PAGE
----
The Pentagon says most NATO-led troops have resumed joint operations with Afghan forces after commanders restricted patrols with their allies in Afghanistan earlier this month.
The limitations have been set after a spike in insider attacks in which members of Afghan security forces turn their weapons on their Western allies.
At least 51 foreign troops have been killed in such attacks this year.
Speaking at a Pentagon news conference on September 27, U.S. Defense Secretary Leon Panetta said the insider threat would not derail plans to transfer security to Afghan forces by the end of 2014, paving the way for the withdrawal of most NATO combat troops.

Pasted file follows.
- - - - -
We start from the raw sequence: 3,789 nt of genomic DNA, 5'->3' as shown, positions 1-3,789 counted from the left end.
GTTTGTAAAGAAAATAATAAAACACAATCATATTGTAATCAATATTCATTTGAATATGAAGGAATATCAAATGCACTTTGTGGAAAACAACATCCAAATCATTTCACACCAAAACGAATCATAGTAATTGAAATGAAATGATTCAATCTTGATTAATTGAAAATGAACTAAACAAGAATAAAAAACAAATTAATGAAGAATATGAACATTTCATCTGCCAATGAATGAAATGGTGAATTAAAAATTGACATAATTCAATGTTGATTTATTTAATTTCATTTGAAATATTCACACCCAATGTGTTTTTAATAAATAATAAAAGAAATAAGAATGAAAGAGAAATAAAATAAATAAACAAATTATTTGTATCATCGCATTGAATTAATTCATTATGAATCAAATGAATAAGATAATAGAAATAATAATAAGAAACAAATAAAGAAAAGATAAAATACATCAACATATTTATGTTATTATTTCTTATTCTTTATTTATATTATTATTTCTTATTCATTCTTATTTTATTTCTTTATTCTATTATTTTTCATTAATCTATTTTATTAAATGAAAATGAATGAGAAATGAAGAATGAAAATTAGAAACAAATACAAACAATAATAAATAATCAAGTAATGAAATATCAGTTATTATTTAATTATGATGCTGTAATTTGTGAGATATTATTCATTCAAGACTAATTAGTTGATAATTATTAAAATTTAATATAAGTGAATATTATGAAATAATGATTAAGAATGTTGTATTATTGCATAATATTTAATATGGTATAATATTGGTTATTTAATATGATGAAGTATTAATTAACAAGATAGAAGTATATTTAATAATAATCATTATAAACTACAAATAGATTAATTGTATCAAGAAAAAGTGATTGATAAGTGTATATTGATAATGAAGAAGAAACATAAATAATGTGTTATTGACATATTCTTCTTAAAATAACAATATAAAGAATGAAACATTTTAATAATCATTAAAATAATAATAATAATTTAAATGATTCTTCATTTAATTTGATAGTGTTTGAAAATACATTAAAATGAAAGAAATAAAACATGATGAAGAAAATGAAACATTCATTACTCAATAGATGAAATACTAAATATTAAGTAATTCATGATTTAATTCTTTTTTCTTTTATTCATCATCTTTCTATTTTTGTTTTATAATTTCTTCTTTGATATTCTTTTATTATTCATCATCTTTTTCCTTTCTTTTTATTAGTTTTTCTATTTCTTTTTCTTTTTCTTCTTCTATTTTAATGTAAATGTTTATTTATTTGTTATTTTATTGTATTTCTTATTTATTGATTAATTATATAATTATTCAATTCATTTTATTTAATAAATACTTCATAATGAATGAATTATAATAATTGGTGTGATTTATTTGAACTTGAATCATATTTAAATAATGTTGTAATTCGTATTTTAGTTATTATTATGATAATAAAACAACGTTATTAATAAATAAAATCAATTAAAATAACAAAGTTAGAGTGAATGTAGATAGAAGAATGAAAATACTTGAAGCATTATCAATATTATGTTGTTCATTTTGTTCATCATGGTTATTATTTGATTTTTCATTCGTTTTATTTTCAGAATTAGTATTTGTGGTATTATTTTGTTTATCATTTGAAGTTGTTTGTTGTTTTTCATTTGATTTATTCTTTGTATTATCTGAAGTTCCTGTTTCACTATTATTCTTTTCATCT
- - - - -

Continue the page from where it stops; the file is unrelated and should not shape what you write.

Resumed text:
AP news agency quoted a U.S. defense official as saying that as of September 27, more than half the operations included both coalition and Afghan forces.
That compares to 90 percent of operations that included NATO and Afghan troops before the new restrictions were implemented nearly two weeks ago.
U.S. military officers also acknowledged that a new approval process that required senior commanders to endorse joint patrols was still in place.
Based on reporting by AP and AFP